"But ttsh always die before they're eat
en." haul Tommy; "they must, of courtw."
"Rut ltd* I* a lingering death," satd
Miss Mortimer, who., logic wa* unequal
to such an argument. ”Io put It back.
Tommy, to please me," #he added, laying
a hand on hi* shoulder.
‘•Of course, if you really want tie to,”
said Tommy Then, brightening up. "I
might catch It again another day when
"Of course, you might," aald Miss. Mor
"Then here goes,” *ald Tommy. He
picked up Ihe unfortunate flah. held It In
hi* hot hand toward* Ihe gtrl for her
closer Inspection, and then dropped It In
to the stream.
"Thank you. Tommy." said Mlsa Mor
"I believe the beast was shamming.'
•Wouldn't you sham If you were caughl
"I might." Tommy admitted.
“Will you come and talk to me for a
Urn, ' I'm alone, you see."
"VII right." said Tommy. H would
hov. preferred to go on tickling hut he
ii l olltP boy lo ladle*; be*We*, bo
Id a g e. admiration for Mis. Marti
"minors he was little *hy of her
hut om there he felt that he could tell
he! things; already. that afternoon, he
t, -,i i itmhl hor nomrlhlfiff.
They went together to the fallen tree
Ji Tommy aal beside Miss Mori Inter
Z\ rutSe.l hi. pink fee. together re
. uwa. mu tin arm rmitW ni*
"""I'l r and a roU bm un.,dy hair,
shoulder ami h „
Tommy rather world .
""wh. n .°have you been doing all the
• Nothing much.
"Won't you *‘ and B "’ • . ...
• o Tf you llki." said Tommy, and l e
I, ro r. d-d lo give her an account of hie
umudf factory doings. The theme was en
you like Mr Fllton?"
•He 1 all right, ascepl when ha* play-
THE AIOKNING NEWS. SUNDAY, SEPTEMBER 30,1900.
Jos. A. Magnus
Ete I & co.
Ing billiards. I collared a piece of chalk,
He produced the chalk from hi* pocket
for Miss Mortimer'* admiration.
"Beautiful," she said.
"I'd like to run away." aald Tommy,
"only I couldn't go alone, you know, could
"It’d be splendid!"
"1 should rather like to go with you,
"Foukl you?” cried Tommy.
"Well, I'm not n boy, you see."
"That doesn't matter "
“I'm afraid it does," said Miss Mor
"You could dress tip Ilk* * boy "
"I wonder how I should look "
"You'd look Jolly." said Tommy. "You'd
have to have your hair cut. though, or
they'd take you for a poet, or some
"That would never do," said Mlsa Mor
"If we could only do It." said Tommy.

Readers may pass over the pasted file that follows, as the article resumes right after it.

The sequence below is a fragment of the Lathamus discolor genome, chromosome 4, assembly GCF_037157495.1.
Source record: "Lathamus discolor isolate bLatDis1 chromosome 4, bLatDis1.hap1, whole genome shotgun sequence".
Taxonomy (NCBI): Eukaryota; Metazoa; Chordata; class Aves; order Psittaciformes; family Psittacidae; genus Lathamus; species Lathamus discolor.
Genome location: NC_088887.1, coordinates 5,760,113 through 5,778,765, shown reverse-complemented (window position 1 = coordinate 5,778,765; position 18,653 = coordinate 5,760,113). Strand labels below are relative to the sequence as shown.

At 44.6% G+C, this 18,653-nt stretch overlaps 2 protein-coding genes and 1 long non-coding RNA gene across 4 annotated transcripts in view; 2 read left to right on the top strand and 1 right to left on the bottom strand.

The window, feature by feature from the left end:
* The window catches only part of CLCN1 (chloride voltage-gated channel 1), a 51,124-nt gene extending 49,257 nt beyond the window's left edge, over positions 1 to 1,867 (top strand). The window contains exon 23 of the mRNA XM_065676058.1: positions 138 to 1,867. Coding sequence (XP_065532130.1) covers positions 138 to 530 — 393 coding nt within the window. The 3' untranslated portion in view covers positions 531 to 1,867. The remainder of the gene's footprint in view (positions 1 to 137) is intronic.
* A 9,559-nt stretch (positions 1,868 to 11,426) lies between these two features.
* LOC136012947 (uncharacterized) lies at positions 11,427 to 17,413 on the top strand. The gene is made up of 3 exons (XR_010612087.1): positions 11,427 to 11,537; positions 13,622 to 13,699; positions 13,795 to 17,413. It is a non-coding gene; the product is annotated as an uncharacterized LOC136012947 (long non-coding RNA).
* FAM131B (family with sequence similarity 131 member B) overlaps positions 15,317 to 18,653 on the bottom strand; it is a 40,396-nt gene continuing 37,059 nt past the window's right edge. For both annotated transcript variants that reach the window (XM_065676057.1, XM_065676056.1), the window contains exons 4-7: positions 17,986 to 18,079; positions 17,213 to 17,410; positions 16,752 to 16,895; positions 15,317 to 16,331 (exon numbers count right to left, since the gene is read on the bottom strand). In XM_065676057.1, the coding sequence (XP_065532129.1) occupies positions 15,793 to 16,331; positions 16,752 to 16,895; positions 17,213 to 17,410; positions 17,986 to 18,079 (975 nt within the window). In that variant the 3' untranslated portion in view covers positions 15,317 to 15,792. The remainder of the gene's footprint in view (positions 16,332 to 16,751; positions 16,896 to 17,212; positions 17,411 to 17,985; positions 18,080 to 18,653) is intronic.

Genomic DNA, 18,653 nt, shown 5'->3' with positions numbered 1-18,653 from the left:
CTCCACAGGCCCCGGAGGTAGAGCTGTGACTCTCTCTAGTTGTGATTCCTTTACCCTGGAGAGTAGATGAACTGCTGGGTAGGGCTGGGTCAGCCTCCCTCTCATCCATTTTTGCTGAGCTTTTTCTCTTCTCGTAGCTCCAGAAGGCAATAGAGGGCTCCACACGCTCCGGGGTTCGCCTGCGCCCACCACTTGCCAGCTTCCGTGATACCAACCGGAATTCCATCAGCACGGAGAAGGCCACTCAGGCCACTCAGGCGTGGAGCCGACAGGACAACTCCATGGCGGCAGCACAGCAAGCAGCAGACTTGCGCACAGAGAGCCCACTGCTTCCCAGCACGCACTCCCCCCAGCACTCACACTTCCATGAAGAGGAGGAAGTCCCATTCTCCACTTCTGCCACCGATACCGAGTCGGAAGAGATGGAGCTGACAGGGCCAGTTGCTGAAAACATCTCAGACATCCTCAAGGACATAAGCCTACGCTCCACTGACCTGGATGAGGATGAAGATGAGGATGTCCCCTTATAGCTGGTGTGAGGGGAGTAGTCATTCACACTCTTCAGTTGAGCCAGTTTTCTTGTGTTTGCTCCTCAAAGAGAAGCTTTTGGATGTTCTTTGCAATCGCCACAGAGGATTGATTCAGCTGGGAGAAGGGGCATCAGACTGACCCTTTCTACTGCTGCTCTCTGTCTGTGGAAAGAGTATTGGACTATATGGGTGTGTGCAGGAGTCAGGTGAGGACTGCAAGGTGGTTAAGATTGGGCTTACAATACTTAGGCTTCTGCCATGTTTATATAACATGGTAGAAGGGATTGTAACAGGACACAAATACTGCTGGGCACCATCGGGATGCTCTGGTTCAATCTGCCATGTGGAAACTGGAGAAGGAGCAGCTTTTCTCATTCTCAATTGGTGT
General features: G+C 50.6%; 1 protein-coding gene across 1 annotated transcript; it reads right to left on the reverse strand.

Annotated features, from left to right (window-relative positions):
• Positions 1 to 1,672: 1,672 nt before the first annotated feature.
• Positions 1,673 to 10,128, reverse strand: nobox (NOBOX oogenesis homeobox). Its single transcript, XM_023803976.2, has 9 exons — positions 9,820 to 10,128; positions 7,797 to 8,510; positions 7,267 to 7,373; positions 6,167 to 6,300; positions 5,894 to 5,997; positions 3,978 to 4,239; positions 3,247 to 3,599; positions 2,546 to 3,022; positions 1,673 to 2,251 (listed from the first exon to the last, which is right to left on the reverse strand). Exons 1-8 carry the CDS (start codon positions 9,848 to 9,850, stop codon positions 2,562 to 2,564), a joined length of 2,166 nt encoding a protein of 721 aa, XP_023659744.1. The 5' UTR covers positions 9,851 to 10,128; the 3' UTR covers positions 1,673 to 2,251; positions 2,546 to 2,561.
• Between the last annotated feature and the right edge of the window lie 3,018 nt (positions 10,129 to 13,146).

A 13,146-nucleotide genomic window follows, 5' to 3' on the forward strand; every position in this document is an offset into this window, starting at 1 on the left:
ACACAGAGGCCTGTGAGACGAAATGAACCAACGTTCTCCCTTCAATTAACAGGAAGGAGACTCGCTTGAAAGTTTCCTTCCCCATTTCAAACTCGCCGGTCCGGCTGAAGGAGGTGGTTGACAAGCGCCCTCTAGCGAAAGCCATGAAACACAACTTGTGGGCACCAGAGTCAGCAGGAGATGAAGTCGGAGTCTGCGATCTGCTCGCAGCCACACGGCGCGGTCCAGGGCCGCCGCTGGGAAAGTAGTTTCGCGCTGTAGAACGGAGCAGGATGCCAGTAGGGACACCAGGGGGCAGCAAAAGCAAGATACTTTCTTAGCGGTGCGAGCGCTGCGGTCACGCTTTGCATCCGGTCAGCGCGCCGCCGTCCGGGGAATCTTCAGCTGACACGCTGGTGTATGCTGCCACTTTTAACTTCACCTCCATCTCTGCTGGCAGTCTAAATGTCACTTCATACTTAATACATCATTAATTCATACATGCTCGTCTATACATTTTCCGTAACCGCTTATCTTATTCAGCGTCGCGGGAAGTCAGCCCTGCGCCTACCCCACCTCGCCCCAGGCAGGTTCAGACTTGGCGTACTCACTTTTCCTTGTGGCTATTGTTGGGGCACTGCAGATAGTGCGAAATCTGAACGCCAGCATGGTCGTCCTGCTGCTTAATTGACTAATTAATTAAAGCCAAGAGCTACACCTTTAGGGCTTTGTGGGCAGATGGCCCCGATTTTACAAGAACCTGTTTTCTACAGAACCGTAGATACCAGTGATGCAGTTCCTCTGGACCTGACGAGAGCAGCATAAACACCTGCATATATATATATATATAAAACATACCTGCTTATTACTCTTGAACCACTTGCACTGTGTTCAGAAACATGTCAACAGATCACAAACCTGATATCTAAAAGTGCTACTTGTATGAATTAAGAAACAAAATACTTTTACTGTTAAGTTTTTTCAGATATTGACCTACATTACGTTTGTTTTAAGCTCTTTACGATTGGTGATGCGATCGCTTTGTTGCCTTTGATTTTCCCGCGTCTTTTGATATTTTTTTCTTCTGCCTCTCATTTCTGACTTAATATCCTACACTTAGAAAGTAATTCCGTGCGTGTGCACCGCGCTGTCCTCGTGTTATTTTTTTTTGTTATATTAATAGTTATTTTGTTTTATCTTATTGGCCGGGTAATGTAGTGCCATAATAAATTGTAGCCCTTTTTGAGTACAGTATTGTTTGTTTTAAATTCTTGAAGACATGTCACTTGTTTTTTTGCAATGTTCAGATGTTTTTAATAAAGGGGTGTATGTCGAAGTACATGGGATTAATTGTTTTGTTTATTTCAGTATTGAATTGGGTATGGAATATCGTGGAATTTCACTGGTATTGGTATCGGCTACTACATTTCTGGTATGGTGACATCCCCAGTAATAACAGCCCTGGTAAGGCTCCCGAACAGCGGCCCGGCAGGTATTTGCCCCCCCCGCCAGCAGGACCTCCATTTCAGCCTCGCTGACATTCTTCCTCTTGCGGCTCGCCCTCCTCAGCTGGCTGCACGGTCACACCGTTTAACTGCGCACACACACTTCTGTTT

"We'll thjnk about It. shall we?"
"If you like." sai l Totnmv. He did not
feel very hopeful. Even In his small ex
perience delays were usually fatal. Miss
Mortimer was not alow to observe his de
"Poor Tommy," she said; "you' tv a dear
boy, ar.d not so very naughty.” She drew
him closer and kissed him Now Tommy.
In the ordinary way. did not care for
kisses, but that one was not at all un
pleasant. and he knew how funny girl*
were. After a time, Mlsa Mortimer cried
"O. Tommy, w'nat's that In the stream?"
Tommy darted off and rescued hi* shoe*
and stockings, which had slipped Into the
watVr from the bank He came back, cur
rying the shoes. Into which he had stuffed
the stocking*, by their laces. He was
"I don't see anything to laugh at." satd
Tt s awfully funny,” said Tommy, go
ing into an explosion. "I expect they I*ll
on the old loach, and Anlshed him!"
"What are you going to do?"
"Bare feet ate all right. I ofl*n go about
In hare fees. Dad say* tt'e good for me."
Mis* Mortimer glanced at his strong
young limbs and smiled.
"I daresay II Is." he said. "Hadn't you
better take the stockings out of the boots
and spread them out to dry?"
"O. It doesn't matter!"
“Tommy, you're buy." (Hi* did It "her
self. while the boy watched with a
thoughtful pucker on his forehead.
"I'm not really laiy, you know," he
"Only they'r* always setting me to do
things that aren't any use."
"Stockings are of use."
•'I wan't thinking about stockings. I'm
aolna to by a aallor. an*l they give ma a
lot of •iima to do. Sums are no good to
"O, yy they are."
"Well. I asked I'ncle Joe to halp ma tha
other day—ha'a a captain, you know—and
•'Perhaps ha wouldn't." said Mtsa Mor
"Ha couldn't." Tommy Instated "Ha
didn't know what a aommoij denominator
"Dreadful!" cried Miss Mortimer, who
had entirely forgotten what It was her
self To her relief Tommy abruptly left
"I wish I had another block of chalk."
"Isn't one enough?"
"I might lose It. and then I ihould be
"I see." said Miss Mortimer Then she
flushed slightly and smiled, beginning to
stroke Tommy's hair again
■'l>o you particularly wont It this after
noon?” she said.
•'I could do without It. of coarse," sold
Tommy, heroically, i
"1 think I can manage It for you "
Mias Mortimer took a notehnok from her
pocket and tore out a leaf, on which she
wrote. ''Miss Mortimer presents her com
pliment* to Mr Fitton. and will he klndlv
give the bearer a piece of chalk to moke
n pair The hearer 'collared' the other
piece* from under Mr Pitton's eyes this
afternoon " Hnvlng folded thta missive
and written Mr. Fltton'a name upon It.
she handed if to the hoy.
••Thrr\" h* *o!d. "Ink* Ihut to Mr.
Ktttnn and come hack and tell me what
"If he's not In the hllltard room what
shall 1 do? I daren't go Into the drawing
room with bare feet."
"If he's not In the billiard room bring
the note back to me. And Tommy, don't
tell Mr Fitton where I am."
"All rtgh'." said Tommy. Ha set ofT at
top speed through the wood and across
the lawn, and daahfd Into the hllltard
room tike a runner breasting the tape.
"Hello'” Mr. Fitton rose from a seat In
he window and stared at Tommy; then
he broke Into a pleasant laugh.
"Well, youngster, what do you want.
h " I Mease I've brought this." said Tom
my breathlessly, holding out the note Mr
Fitton took It with a bewildered air, eare
foilv opened Its many folds and read
Then aT expression came into his eye.
which entirely re.mured Tommy evso
: hough the next words were stortllng
rn, Tte you collared a place of chalk this
"Yea." said Tommy.
••And you want onother piece.
"Well, there you are " Tommy .slipp'd
,he Kook into hl pocket, sold Thank
von " and turned to go
"•Hold on! Where It Ml* Mortimer?"
•Tm not to toll you "
•*Wh#r# hnv* you T
••fly th** ftr^atn.”
Tnmmv suddenly realised that he was
on tT bom. Of giving Miss Mortimer